So, you got a new iPhone for Christmas and want to know what is out there to turn it into a craft geek power tool?
Well, if you love all things homemade, a great first stop is the new app from Etsy, the online marketplace for all things unique and handmade. I spent several days testing the app out, and I’m pleased to report that it’s stable, easy-to-use, and oh-so-beautiful to boot! It puts the convenience of supporting small sellers and cottage industry at your fingertips, making one-of-a-kind gifts, fashion and home decor just a search-and-mobile-phone-enabled-payment away from landing on your doorstep!
The front page of the Etsy iPhone app displays a selection of hand-picked items, along with a sampling of Treasury Lists, much as the front page of the full Etsy site does. The Dancing Snowflakes list immediately caught my attention (I have just a tiny obsession with snowflakes), and I couldn’t help tapping on it to browse further.
Treasury items are displayed in a vertical scrolling format, with photos that are plenty large enough to show detail and pertinent information such as pricing readily available.
After my initial tangent into the snowflake list, I made my way back to the main screen (via the “E” button on the bottom left of the screen) and tapped in the search box at the top. As expected, the keyboard immediately popped up so I could type in my search term. Searches are available for either items or shops, so I tapped on the “Shops” option to pull up one of my favorite Etsy stores.
Store displays themselves are just as lovely as the Treasuries. The thumbnail images here are a bit smaller, but they still show plenty of detail. As on the full Etsy site, a store’s featured items are displayed at the top of the mobile view. If you scroll down a bit, you can also see other categories of items such as Recently Listed as well as view Shop Sections. Shop owner information and a link to shop policies are at the very bottom of the shop’s front page view.
Individual item views are formatted very similarly to Etsy’s full-site displays. Multiple item photos can still be displayed, and a simple swipe gesture across the phone’s screen scrolls to the next photo.
Users can also zoom in on photos by tapping on a picture. It will initially be displayed at the photo’s largest resolution, but a simple “pinching” gesture (as is used with the regular iPhone photo viewer) can be used shrink the photo’s size down.
The only hiccup I found in the app was in the “Read More” option in an item’s description. Tapping this button did reveal (or hide, in the case of the “Show Less” button) additional text, but in both cases the button remained floating over (and thus obscuring) part of the text.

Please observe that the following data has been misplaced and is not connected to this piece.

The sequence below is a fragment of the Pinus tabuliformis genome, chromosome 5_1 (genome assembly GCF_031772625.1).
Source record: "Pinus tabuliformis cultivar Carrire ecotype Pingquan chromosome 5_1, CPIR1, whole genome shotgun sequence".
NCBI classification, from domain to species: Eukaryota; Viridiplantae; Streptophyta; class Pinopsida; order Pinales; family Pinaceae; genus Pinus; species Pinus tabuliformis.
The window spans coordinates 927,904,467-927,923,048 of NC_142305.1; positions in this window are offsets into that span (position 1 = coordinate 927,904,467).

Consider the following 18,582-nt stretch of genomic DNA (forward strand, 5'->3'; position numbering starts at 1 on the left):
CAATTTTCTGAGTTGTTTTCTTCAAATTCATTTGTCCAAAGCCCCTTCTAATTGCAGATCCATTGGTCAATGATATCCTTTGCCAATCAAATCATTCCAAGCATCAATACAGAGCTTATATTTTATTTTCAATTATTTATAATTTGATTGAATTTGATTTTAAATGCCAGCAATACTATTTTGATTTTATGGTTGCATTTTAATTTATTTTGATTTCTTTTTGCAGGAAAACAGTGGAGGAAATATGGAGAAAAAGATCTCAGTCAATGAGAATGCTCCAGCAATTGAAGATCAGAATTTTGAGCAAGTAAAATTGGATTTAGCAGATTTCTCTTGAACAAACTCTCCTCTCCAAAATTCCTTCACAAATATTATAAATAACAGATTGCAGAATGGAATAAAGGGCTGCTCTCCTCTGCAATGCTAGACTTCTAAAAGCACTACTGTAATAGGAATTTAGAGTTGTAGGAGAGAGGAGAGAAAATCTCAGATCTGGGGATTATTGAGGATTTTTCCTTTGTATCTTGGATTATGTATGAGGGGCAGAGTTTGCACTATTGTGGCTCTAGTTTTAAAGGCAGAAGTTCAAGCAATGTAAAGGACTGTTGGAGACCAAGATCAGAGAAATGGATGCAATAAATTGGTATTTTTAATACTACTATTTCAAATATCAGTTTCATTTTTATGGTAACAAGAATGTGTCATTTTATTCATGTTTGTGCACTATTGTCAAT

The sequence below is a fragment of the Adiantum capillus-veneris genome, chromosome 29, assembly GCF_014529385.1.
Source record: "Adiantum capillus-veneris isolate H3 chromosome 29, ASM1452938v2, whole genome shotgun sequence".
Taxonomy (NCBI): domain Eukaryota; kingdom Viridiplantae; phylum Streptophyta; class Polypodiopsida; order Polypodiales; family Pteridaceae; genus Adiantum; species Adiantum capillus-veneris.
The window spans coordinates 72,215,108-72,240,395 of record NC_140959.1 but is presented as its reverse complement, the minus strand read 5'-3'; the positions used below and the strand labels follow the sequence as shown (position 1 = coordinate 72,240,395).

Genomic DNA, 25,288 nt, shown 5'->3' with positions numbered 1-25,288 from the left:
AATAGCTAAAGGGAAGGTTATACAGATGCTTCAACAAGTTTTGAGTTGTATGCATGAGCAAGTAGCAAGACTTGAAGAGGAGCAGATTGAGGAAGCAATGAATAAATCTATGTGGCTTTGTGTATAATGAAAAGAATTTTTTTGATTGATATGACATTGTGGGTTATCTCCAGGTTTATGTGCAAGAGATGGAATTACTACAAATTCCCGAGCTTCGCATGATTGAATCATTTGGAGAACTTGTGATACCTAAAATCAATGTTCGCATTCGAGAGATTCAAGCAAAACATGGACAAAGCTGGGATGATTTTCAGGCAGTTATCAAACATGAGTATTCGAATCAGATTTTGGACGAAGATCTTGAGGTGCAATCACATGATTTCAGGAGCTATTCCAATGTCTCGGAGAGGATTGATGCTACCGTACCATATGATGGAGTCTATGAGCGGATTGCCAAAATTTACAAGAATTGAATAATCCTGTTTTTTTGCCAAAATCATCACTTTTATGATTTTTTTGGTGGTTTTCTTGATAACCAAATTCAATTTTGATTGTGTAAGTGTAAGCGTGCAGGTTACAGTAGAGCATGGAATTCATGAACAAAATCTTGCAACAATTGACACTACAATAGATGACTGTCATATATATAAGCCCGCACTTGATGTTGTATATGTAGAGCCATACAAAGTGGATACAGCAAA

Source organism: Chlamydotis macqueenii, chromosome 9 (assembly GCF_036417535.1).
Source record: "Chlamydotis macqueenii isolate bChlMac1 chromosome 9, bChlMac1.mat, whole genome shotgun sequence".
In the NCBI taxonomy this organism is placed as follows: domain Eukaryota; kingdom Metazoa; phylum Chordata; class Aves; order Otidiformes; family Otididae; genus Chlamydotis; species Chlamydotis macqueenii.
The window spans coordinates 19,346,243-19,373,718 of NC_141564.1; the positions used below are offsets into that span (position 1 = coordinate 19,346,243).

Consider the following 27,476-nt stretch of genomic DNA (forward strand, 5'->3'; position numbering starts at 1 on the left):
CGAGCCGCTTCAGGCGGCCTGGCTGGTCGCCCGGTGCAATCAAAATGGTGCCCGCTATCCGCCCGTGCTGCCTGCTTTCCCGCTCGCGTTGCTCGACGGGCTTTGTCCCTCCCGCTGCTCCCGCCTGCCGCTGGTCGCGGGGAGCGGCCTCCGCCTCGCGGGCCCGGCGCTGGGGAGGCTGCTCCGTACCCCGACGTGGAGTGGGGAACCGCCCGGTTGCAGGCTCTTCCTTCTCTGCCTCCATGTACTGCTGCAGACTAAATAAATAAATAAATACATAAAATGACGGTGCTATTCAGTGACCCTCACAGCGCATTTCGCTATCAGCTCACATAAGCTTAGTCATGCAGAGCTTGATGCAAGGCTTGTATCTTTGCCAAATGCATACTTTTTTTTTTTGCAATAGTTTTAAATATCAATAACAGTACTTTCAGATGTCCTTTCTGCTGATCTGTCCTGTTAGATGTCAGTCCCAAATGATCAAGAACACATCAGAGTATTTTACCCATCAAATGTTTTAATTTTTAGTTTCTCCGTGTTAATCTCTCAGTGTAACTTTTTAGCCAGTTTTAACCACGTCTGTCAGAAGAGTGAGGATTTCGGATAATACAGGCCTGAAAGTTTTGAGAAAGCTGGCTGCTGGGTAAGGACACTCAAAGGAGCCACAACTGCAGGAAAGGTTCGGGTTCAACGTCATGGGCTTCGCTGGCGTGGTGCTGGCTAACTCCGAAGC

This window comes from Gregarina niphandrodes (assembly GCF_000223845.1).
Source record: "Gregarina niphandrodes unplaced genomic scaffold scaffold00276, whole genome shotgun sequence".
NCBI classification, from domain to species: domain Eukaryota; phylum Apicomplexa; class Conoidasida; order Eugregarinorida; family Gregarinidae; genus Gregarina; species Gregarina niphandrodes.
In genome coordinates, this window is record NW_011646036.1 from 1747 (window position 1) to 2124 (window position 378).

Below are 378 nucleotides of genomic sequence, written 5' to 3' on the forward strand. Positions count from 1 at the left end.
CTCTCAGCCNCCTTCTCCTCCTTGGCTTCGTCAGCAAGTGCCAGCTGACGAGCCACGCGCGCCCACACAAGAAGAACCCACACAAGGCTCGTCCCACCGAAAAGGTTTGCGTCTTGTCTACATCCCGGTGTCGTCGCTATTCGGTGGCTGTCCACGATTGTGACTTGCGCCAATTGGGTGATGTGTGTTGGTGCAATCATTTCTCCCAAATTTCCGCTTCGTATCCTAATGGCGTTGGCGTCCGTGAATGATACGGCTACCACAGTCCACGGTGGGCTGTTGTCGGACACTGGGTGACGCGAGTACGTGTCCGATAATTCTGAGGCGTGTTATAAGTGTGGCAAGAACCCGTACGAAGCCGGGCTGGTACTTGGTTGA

Items are easily purchased by tapping the “Add to Cart” button, which changes to “In Cart” after the item has been added.
The shopping cart page displays orders in a format very similar to that of the full Etsy site, and shoppers can check out and pay for an item via PayPal all from within the app itself.
Having fully tested the shop search function, I decided to test the individual item search next. Surprise, surprise, I went looking for snowflake items!
The search returned quickly (I should note that I was on a WiFi connection), and just like the shop, the items it displays are shown with thumbnails and pricing information.
I very nearly purchased this beautiful vintage Pyrex dish right in the middle of this review!
Search results can be filtered with a variety of options, including narrowing the price range and searching for local items.
The Etsy app also gives users access to their Etsy accounts, and there’s also an option for new users to register right inside the app.
Upon logging in to my account, I was presented with the option to allow Etsy to send Push Notifications to my phone, so I curiously went looking for what sort of options the app might send. It turns out that it can notify you when your item shipped, or when your shop (for Etsy sellers) makes a sale.
Speaking of sellers, there’s also some functionality built into the app that allows limited shop and order management.
I’ve logged into my old (and long ago closed) Etsy shop to give you a glimpse of the seller screens. Recent orders can be viewed as well as a list of current, expired, and inactive shop listings. New listings cannot be created in the app, but inactive listings can be activated again via the mobile interface.
The test of turning a website into a quality app is to create an app that streamlines the site for mobile devices but still offers all the features that users need most. Etsy’s new iPhone app offers a wealth of features to both buyers and sellers, and is extremely well engineered – a quality app providing a quality user experience. If you are an Etsy fan, don’t miss this mobile way to enjoy one of your favorite sites!
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